According to TD Bank Group, the answer is no. “Even if selling your home is a great way to increase your retirement income, and unless you want to adopt a much simpler lifestyle, it probably won’t generate enough money for your entire retirement. It’s important to have access to savings funds and additional investments, such as an RRSP, a TFSA, pension benefits or shares,” states a press release where, in conjunction with a questionnaire, the institution unveils the results of a survey on beliefs about retirement in Quebec.
It’s true that the net worth of a home represents a significant amount. Until recently a house could provide the owner with a comfortable cushion, but that no longer holds true today.
Popular belief: “I probably won’t live to age 90, so it’s not necessary to save for such a longer period of time.” TD Bank Group’s answer to that is “False! In fact, Canadians are living longer than ever and many live longer than 90 years. You therefore have to make sure that you have enough savings so you don’t deplete them during your lifetime.”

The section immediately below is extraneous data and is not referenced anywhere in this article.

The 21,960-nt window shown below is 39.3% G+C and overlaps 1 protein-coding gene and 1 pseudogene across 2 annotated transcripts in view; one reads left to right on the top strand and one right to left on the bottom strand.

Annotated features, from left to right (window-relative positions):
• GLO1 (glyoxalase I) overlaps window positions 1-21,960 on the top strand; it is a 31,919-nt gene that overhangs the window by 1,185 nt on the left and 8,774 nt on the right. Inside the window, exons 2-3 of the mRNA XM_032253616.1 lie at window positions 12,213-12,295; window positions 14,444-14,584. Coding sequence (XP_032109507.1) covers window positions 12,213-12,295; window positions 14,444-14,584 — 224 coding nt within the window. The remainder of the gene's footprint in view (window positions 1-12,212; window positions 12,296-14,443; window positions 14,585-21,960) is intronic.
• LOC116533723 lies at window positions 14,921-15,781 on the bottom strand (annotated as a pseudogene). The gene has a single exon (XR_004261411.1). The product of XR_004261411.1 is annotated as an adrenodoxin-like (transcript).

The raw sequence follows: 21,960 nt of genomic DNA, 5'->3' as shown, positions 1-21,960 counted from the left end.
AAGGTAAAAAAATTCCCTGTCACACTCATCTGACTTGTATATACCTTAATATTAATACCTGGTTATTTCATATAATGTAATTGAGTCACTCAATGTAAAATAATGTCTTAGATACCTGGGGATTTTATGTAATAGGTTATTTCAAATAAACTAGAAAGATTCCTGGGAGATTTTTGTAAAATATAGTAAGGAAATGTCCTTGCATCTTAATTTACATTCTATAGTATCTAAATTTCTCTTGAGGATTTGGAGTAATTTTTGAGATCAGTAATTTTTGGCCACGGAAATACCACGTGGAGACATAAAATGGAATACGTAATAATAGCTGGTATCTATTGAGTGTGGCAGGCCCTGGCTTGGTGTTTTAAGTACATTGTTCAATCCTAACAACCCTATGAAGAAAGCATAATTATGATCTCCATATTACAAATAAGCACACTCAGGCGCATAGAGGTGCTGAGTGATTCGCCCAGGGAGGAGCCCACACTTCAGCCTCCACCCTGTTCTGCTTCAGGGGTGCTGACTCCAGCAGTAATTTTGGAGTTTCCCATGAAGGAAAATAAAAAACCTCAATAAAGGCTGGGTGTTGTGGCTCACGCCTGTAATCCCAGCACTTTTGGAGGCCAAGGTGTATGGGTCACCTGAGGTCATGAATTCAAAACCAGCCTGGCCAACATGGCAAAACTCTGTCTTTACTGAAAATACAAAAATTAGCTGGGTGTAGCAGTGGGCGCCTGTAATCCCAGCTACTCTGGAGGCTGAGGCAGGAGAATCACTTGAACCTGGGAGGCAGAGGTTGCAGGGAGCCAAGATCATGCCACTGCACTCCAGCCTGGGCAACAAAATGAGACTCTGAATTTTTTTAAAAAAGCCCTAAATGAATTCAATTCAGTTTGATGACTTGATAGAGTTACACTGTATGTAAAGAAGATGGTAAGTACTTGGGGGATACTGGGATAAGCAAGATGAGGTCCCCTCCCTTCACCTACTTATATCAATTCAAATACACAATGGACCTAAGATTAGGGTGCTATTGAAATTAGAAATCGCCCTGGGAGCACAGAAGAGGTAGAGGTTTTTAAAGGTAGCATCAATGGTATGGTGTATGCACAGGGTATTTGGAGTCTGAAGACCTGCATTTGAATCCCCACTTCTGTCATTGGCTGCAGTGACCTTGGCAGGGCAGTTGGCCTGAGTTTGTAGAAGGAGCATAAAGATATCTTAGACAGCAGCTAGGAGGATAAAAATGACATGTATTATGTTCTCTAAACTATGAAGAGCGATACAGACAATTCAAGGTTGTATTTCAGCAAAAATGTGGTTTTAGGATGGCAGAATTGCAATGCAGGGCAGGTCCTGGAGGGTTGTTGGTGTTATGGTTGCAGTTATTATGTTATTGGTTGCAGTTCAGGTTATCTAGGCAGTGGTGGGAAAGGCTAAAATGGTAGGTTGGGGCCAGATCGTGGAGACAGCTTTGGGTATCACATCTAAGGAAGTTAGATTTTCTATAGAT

The TD Bank Group warns us: “Even though expenses can decrease at retirement, recent studies among retired Quebecers reveal that their daily expenses are higher than expected. Maybe they didn’t take into account current expenses like dental and medical care, or unexpected expenses due to an accident or home maintenance,” Ms. Filion explains. “We recommend that you consult a professional to calculate your expenses at retirement and establish a plan to make sure you have enough money to pay for your expenses for your entire retirement.”
In short, relying solely on the value of your property to ensure a peaceful retirement can become more and more misleading. It seems that financial planning becomes more complicated as life expectancy increases.
However, a popular belief confirmed by TD is the fact that you need 75% of your employment income to meet your needs at retirement.
“Depending on what you plan to do at retirement and your level of debt, you will certainly need about 60% to 80% of your employment income to maintain the same standard of living as before retirement,” emphasizes TD.
Source: Groupe CNW